Mr. Speaker, I know my colleague is concerned with these issues and I have heard her speak very passionately on the issue of public health as a former minister herself, so I know her concern is genuine.
I did introduce my remarks by saying that WHMIS is one of the greatest achievements in industrial occupational health and safety in this country, and we are proud of it. However, I also point out that in a survey done by the Hazardous Materials Information Review Commission, roughly 95% of all the material safety data sheets reviewed by the commission had been found to be non-compliant with the legislation.
There are two great concerns that I have with the actual practical aspects of WHMIS. I am not sure workers are being trained, first of all. In the industry that I come from, very few non-union workplaces bother with the mandatory eight hour WHMIS information class. It is a cost factor. In the unionized shops we mandate it. We negotiate it. We make sure it happens.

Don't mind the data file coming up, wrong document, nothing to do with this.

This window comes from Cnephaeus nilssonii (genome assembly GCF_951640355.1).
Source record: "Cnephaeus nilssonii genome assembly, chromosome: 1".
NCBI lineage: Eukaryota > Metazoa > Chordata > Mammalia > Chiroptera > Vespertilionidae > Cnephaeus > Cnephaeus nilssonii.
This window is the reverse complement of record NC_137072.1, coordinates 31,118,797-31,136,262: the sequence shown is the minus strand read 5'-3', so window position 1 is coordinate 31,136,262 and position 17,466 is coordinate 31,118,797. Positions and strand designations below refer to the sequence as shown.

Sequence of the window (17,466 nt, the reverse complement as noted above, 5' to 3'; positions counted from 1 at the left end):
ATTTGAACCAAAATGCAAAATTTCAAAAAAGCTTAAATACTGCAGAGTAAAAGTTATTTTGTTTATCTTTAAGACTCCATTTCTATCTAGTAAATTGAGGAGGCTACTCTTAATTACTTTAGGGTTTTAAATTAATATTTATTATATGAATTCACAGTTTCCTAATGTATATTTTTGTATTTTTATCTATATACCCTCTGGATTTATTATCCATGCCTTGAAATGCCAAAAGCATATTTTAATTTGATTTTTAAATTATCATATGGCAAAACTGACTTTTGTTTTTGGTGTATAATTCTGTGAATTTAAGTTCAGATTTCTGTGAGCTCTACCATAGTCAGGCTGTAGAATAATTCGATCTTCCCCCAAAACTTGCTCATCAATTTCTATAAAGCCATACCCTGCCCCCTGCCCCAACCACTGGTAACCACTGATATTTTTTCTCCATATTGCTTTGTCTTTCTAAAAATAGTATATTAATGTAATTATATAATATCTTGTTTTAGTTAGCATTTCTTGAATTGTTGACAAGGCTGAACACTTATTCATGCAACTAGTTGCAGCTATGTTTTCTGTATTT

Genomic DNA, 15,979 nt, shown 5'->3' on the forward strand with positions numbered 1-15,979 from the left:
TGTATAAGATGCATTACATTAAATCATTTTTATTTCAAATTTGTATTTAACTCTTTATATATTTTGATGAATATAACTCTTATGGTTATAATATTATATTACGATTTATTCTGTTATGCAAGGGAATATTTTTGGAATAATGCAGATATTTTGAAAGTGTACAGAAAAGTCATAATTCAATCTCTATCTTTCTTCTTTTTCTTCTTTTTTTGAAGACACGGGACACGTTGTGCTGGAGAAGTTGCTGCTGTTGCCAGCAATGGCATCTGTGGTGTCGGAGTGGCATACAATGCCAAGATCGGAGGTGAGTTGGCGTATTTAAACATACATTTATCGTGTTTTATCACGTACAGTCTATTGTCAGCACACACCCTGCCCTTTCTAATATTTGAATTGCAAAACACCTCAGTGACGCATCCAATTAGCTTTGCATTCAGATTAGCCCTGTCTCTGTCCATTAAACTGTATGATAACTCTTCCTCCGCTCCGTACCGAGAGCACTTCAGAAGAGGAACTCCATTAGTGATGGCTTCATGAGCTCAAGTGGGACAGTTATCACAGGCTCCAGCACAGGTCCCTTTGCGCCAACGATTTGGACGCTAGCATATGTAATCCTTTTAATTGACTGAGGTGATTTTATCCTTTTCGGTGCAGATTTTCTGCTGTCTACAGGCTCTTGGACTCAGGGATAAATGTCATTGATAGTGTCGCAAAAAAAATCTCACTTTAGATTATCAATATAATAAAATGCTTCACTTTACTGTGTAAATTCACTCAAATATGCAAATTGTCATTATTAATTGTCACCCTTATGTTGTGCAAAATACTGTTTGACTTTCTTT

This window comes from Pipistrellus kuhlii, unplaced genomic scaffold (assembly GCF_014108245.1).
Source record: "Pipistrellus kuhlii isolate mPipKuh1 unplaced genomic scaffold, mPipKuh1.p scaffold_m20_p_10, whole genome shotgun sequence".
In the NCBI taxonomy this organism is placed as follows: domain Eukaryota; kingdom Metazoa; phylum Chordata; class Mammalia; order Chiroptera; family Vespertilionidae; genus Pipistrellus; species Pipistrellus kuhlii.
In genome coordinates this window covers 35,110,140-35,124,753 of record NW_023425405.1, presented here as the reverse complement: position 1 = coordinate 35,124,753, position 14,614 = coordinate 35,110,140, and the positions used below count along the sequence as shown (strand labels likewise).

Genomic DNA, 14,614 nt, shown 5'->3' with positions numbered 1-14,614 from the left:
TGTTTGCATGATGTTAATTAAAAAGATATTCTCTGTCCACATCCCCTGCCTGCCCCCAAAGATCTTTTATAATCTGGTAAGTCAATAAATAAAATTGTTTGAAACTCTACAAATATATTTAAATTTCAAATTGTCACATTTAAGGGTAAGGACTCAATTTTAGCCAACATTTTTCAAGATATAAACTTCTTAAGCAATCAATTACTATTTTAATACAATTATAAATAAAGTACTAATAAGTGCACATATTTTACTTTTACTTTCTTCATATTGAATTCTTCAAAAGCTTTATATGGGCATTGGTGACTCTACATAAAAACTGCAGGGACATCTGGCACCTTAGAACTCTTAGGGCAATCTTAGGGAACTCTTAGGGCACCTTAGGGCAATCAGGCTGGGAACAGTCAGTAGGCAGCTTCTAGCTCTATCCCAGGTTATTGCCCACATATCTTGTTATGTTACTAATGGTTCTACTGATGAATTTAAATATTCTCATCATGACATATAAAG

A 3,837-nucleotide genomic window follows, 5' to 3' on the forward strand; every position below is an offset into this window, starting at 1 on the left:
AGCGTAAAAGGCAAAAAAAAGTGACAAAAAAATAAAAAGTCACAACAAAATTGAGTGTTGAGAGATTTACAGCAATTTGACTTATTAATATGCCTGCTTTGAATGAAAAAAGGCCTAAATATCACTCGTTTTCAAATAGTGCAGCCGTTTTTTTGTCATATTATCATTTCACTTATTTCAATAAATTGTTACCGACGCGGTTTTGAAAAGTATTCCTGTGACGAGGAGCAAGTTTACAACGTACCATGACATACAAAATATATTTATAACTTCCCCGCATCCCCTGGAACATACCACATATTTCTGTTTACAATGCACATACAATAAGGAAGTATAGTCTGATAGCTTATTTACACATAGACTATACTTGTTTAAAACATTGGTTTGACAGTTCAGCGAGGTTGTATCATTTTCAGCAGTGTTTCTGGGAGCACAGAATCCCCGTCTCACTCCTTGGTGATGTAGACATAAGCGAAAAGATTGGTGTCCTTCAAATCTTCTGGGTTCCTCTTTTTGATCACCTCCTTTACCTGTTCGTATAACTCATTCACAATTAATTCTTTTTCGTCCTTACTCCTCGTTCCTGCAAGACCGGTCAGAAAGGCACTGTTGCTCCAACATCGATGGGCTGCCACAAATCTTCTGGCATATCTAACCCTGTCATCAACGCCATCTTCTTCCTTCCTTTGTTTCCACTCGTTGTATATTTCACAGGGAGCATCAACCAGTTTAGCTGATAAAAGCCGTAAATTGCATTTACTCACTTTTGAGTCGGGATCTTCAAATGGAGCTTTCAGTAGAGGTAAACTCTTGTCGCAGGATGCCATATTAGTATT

The other thing I am not comfortable with is this. If the workers do know where to find material safety data sheets, will they in fact be adequate and will they list all of the materials that the employee should be aware of?
One of the positive elements in Bill S-2 will allow a claimant to give an undertaking to the Hazardous Materials Information Review Commission to bring a safety data sheet or a label into compliance with the provisions of the Hazardous Products Act. I would only ask, who is going to do that? How many rank and file blue collar workers on a job site are going to undertake to followthrough and ensure that some non-compliant data sheet goes through that detailed process?